To make the chicken rice, pound the garlic and eschallot (or onion) to roughly bruise with a mortar and pestle. Combine the rendered chicken oil with vegetable oil to make ½ a cup of oil. Heat in a wok over medium heat. Add the garlic and ginger stir until starting to brown, then strain through a sieve. Reserve the oil and discard the solids. Place the rice in a rice cooker or heavy-based saucepan. Add about 1.2L of the reserved stock from the chicken (strained) and the reserved flavoured chicken oil (or use the proportions as indicated on your rice cooker). Tie the pandan leaves in a knot (if using) and add to the rice. If cooking in a pot, bring to the boil over high heat and continue to boil for about 5 minutes until the level of the liquid reaches the top of the rice, then reduce the heat to very low, cover the pan with a tight fitting lid and cook for 12 minutes, then remove from the heat and stand for another 10 minutes.
For the dressing, combine the ingredients with about half a cup of the stock from cooking the chicken. When the rice is ready, use a cleaver to slice and debone the chicken Chinese-style and pour the dressing over it. Scatter with the coriander sprigs, and serve with sliced cucumber, tomato and serve with the rice and sauces.
Key Tips for Hainanese Chicken Rice
- The key to this whole dish is seasoning the stock. If you find the stock, chicken, rice or sauces taste a little insipid, it is because the stock is not correctly seasoned. Taste the stock after cooking the chicken, it should taste like a strongly savoury chicken stock. If it tastes weak, add a little more salt. You can also boost it with a dash of fish sauce if you like, or some MSG if you are not opposed to it. Alternatively, do as I mention in the video and cook 2 chickens at once.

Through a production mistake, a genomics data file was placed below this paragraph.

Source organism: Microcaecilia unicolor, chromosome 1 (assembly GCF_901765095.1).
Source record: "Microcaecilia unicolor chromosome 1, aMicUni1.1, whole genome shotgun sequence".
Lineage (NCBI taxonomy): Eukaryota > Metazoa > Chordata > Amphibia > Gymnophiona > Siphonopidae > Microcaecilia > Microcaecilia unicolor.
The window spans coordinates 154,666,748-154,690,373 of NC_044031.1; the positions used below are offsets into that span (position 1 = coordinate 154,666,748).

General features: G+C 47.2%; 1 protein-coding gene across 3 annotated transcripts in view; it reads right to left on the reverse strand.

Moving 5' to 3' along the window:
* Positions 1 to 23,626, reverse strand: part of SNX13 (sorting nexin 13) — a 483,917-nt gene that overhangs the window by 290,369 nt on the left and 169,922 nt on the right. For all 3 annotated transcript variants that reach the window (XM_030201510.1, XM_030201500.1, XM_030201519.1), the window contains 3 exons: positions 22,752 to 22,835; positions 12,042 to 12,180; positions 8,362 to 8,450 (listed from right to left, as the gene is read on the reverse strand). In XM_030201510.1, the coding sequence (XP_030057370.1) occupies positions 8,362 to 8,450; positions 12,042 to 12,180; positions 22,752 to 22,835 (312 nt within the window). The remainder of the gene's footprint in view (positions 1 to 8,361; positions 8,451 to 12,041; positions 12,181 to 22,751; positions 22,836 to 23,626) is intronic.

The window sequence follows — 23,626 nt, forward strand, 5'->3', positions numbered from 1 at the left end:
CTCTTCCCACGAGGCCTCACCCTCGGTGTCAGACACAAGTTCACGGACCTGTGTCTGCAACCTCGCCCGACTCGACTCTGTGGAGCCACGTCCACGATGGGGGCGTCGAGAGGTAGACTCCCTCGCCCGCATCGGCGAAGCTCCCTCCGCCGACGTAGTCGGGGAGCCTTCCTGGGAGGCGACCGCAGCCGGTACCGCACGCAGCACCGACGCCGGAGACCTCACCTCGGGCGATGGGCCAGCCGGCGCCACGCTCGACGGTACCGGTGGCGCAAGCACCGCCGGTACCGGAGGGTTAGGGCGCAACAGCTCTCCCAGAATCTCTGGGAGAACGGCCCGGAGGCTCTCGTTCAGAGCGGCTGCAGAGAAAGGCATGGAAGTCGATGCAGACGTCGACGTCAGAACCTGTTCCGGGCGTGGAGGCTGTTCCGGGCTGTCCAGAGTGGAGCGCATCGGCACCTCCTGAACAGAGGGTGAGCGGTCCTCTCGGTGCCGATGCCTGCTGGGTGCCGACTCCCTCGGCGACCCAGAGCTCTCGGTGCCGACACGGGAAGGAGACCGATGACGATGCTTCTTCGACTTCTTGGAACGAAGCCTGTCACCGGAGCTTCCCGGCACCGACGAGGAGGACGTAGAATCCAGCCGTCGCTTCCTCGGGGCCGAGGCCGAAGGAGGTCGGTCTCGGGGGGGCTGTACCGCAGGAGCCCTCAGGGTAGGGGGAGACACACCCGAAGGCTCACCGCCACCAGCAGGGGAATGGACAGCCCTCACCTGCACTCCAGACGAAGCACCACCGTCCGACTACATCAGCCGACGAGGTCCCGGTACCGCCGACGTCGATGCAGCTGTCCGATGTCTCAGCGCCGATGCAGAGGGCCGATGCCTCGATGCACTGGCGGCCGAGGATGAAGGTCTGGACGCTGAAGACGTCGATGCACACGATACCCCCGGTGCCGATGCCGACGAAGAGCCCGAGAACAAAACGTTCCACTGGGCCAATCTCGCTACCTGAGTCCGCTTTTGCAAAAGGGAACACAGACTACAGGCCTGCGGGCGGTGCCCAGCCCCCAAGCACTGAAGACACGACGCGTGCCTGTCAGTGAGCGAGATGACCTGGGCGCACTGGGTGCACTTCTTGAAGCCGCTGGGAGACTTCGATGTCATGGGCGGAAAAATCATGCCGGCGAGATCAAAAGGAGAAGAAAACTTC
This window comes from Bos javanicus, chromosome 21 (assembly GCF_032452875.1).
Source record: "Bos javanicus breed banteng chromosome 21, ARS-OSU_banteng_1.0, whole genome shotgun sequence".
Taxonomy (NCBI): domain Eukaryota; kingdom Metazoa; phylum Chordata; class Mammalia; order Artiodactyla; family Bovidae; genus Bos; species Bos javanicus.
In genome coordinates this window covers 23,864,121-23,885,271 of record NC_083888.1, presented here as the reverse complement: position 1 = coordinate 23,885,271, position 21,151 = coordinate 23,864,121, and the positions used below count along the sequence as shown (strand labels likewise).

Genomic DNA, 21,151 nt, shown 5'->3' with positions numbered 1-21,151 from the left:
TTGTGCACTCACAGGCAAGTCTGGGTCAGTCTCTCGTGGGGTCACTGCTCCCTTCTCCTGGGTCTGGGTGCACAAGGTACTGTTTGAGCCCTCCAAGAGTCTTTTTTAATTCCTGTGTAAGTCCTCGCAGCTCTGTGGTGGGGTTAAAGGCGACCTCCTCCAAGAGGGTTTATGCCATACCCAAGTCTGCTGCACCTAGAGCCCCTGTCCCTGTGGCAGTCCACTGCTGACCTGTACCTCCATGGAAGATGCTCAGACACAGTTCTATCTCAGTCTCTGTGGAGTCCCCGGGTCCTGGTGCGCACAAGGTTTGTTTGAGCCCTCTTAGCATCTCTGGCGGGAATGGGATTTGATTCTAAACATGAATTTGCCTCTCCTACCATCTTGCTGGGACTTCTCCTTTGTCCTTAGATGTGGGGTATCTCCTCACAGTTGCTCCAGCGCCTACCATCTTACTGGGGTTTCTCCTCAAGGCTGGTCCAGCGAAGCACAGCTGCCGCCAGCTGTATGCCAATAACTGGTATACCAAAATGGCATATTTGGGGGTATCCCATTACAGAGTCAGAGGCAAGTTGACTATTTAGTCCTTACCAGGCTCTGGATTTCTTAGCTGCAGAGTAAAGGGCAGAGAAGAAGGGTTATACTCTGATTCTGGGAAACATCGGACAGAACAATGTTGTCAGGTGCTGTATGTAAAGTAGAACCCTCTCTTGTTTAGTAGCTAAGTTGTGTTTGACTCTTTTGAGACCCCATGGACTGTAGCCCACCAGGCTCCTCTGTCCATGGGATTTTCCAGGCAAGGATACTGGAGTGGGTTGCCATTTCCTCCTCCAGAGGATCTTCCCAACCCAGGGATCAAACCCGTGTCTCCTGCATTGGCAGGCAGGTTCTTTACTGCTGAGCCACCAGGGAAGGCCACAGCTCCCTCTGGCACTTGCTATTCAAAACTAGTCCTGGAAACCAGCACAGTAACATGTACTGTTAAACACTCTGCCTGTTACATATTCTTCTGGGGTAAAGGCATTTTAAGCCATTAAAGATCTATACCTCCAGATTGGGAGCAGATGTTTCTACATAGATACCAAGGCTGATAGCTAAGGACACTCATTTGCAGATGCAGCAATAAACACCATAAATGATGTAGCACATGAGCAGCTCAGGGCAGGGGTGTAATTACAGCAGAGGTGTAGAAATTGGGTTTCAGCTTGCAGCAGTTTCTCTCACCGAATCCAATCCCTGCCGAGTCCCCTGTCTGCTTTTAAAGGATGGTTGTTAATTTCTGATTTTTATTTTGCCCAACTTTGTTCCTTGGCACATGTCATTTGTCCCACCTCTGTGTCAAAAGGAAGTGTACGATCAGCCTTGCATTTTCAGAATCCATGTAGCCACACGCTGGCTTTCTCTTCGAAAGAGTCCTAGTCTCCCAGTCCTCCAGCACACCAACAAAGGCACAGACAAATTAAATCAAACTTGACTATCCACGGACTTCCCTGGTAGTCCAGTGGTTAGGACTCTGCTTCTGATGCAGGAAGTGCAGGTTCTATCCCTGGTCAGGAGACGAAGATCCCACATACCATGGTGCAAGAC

- Please don’t overcook the chicken. A slow, gentle simmer for 45 minutes will produce chicken with a very pale pink blush to the meat and the inside of the thigh bones should be bright pink. If they are brown or grey the chicken is over cooked. That’s OK, but the texture will not quite be right.
- Often in Singapore this will be served with thick black cooking caramel or kecap manis over the chicken, but I prefer the sesame dressing included here.
- When making the chilli sauce, look for the colour of the sauce, rather than following the recipe exactly. It should be a bright orange, and that colour will give you a good indication of the proportion of chilli to ginger and garlic. The heat of the sauce should depend on the kind of chillies used, not the amount. The flavour of chilli in this sauce is more important than the heat.
This recipe appears in my new cookbook, Destination Flavour: People and Places (2018) which follows my travels across my SBS television series of the same name. The book covers Australia, New Zealand, Japan, Denmark, Sweden, Norway, Singapore and China.